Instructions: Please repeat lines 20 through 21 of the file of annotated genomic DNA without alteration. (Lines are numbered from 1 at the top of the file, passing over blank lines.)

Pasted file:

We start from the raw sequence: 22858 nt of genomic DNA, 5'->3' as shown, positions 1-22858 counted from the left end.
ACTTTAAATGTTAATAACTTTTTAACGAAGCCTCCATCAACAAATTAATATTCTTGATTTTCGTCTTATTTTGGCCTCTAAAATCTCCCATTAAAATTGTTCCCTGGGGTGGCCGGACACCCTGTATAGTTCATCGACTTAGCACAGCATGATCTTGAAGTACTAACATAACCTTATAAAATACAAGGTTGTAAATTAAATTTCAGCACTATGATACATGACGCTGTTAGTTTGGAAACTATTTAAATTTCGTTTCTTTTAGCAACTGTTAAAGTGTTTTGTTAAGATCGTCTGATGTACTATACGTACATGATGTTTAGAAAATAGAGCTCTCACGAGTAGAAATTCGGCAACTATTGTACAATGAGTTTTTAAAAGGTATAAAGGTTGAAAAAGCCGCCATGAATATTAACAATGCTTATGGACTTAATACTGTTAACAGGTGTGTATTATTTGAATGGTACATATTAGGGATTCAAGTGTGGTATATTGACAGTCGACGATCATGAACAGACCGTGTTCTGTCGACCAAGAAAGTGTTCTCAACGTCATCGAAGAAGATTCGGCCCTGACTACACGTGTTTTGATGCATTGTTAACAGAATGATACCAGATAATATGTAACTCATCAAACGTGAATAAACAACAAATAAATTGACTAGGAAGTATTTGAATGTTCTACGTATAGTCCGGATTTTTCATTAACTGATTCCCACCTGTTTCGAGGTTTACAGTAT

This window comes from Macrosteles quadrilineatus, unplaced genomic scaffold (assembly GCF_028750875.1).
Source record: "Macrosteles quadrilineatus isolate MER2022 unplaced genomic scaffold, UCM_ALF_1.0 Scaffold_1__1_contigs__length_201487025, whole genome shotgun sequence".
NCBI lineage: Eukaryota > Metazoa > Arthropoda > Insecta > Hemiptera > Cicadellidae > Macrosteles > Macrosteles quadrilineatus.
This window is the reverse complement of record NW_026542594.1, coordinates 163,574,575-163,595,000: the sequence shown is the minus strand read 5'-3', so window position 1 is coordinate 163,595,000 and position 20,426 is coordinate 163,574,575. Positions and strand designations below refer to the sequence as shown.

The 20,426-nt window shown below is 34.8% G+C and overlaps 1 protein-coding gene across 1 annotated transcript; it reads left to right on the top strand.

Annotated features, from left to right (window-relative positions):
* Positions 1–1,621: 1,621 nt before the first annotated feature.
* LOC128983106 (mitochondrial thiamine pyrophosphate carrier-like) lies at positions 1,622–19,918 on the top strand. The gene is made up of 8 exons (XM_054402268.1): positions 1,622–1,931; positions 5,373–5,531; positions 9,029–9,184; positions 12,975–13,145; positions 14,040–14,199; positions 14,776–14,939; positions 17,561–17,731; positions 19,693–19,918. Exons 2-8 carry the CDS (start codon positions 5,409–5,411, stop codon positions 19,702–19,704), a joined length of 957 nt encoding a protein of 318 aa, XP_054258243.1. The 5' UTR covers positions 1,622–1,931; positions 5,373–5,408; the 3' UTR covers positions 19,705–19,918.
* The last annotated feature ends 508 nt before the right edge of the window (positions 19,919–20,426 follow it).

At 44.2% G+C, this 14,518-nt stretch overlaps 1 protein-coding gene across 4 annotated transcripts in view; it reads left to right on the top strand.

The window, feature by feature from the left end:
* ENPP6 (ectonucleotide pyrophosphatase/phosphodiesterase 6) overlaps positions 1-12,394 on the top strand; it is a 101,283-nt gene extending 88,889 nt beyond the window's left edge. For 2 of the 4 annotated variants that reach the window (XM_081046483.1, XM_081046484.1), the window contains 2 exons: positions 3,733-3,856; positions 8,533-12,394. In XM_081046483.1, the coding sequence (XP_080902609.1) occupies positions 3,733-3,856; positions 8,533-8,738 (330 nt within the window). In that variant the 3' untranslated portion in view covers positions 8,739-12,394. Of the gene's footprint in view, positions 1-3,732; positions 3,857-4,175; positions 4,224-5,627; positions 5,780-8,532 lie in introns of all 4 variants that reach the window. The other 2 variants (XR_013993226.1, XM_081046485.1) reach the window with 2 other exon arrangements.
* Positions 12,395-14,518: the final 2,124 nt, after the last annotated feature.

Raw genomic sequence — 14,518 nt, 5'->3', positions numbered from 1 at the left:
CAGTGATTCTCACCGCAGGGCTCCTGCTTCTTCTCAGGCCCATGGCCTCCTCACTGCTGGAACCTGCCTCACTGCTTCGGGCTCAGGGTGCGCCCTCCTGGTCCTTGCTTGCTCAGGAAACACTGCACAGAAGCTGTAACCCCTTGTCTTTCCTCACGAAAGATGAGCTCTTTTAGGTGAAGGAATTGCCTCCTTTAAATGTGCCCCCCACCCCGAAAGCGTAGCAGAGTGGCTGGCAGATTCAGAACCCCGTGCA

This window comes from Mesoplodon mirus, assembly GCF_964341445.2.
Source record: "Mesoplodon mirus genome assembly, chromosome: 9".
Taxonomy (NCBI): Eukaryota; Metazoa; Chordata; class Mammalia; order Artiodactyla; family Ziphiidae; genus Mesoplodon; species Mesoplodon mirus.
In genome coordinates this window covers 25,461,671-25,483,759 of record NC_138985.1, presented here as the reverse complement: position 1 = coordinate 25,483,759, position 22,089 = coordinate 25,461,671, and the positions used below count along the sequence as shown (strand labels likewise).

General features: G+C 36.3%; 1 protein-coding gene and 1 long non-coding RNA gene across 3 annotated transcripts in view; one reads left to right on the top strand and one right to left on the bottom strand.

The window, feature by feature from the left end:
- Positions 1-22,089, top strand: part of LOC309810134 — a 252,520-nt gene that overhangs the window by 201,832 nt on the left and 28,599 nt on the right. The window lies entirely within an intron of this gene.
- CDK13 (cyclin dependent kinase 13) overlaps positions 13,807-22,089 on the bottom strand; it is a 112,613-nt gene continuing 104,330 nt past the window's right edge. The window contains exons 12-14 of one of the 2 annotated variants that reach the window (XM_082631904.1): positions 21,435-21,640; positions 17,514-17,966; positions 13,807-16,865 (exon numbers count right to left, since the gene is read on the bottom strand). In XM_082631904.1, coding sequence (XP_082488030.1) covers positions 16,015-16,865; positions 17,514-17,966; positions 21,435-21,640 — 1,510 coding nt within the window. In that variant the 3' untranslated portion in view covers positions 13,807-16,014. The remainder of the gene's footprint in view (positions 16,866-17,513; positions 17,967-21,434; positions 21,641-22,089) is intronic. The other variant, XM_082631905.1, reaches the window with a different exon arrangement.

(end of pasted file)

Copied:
Taxonomy (NCBI): Eukaryota; Metazoa; Chordata; class Mammalia; order Artiodactyla; family Ziphiidae; genus Mesoplodon; species Mesoplodon mirus.
In genome coordinates this window covers 25,461,671-25,483,759 of record NC_138985.1, presented here as the reverse complement: position 1 = coordinate 25,483,759, position 22,089 = coordinate 25,461,671, and the positions used below count along the sequence as shown (strand labels likewise).